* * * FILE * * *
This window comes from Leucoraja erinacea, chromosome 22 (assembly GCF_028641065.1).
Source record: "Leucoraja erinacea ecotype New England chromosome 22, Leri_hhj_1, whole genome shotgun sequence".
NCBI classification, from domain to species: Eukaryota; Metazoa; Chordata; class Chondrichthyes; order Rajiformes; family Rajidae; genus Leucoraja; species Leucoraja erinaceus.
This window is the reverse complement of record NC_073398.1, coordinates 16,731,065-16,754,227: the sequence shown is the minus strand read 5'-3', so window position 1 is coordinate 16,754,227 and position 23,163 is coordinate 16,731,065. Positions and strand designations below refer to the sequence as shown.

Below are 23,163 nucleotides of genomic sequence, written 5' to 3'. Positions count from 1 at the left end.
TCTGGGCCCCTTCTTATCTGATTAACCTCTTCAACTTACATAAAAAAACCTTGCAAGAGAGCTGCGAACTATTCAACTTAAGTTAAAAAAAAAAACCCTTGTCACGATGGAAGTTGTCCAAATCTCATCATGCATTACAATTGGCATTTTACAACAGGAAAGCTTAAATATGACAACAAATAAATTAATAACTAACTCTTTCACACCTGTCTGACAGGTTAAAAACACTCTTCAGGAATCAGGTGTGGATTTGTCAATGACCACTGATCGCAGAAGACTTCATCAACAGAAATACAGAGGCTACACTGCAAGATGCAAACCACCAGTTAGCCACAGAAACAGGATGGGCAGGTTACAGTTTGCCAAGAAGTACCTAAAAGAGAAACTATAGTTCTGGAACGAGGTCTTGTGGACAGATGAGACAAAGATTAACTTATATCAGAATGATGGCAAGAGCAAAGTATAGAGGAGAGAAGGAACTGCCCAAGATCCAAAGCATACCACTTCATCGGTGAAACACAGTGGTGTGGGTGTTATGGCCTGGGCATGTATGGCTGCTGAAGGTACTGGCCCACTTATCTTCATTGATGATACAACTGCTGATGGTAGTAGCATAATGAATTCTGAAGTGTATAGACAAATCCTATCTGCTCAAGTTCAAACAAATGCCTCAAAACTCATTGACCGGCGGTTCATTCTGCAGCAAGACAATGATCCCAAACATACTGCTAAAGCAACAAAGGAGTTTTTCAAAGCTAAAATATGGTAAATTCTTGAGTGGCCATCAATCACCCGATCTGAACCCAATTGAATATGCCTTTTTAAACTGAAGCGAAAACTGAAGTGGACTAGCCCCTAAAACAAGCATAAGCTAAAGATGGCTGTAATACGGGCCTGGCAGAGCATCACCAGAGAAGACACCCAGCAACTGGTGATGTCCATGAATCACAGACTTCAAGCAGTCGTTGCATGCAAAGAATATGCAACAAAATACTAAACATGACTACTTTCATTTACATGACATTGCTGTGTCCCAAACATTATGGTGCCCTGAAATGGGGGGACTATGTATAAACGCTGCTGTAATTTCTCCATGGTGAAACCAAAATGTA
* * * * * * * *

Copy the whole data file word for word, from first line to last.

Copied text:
This window comes from Leucoraja erinacea, chromosome 22 (assembly GCF_028641065.1).
Source record: "Leucoraja erinacea ecotype New England chromosome 22, Leri_hhj_1, whole genome shotgun sequence".
NCBI classification, from domain to species: Eukaryota; Metazoa; Chordata; class Chondrichthyes; order Rajiformes; family Rajidae; genus Leucoraja; species Leucoraja erinaceus.
This window is the reverse complement of record NC_073398.1, coordinates 16,731,065-16,754,227: the sequence shown is the minus strand read 5'-3', so window position 1 is coordinate 16,754,227 and position 23,163 is coordinate 16,731,065. Positions and strand designations below refer to the sequence as shown.

Below are 23,163 nucleotides of genomic sequence, written 5' to 3'. Positions count from 1 at the left end.
TCTGGGCCCCTTCTTATCTGATTAACCTCTTCAACTTACATAAAAAAACCTTGCAAGAGAGCTGCGAACTATTCAACTTAAGTTAAAAAAAAAAACCCTTGTCACGATGGAAGTTGTCCAAATCTCATCATGCATTACAATTGGCATTTTACAACAGGAAAGCTTAAATATGACAACAAATAAATTAATAACTAACTCTTTCACACCTGTCTGACAGGTTAAAAACACTCTTCAGGAATCAGGTGTGGATTTGTCAATGACCACTGATCGCAGAAGACTTCATCAACAGAAATACAGAGGCTACACTGCAAGATGCAAACCACCAGTTAGCCACAGAAACAGGATGGGCAGGTTACAGTTTGCCAAGAAGTACCTAAAAGAGAAACTATAGTTCTGGAACGAGGTCTTGTGGACAGATGAGACAAAGATTAACTTATATCAGAATGATGGCAAGAGCAAAGTATAGAGGAGAGAAGGAACTGCCCAAGATCCAAAGCATACCACTTCATCGGTGAAACACAGTGGTGTGGGTGTTATGGCCTGGGCATGTATGGCTGCTGAAGGTACTGGCCCACTTATCTTCATTGATGATACAACTGCTGATGGTAGTAGCATAATGAATTCTGAAGTGTATAGACAAATCCTATCTGCTCAAGTTCAAACAAATGCCTCAAAACTCATTGACCGGCGGTTCATTCTGCAGCAAGACAATGATCCCAAACATACTGCTAAAGCAACAAAGGAGTTTTTCAAAGCTAAAATATGGTAAATTCTTGAGTGGCCATCAATCACCCGATCTGAACCCAATTGAATATGCCTTTTTAAACTGAAGCGAAAACTGAAGTGGACTAGCCCCTAAAACAAGCATAAGCTAAAGATGGCTGTAATACGGGCCTGGCAGAGCATCACCAGAGAAGACACCCAGCAACTGGTGATGTCCATGAATCACAGACTTCAAGCAGTCGTTGCATGCAAAGAATATGCAACAAAATACTAAACATGACTACTTTCATTTACATGACATTGCTGTGTCCCAAACATTATGGTGCCCTGAAATGGGGGGACTATGTATAAACGCTGCTGTAATTTCTCCATGGTGAAACCAAAATGTA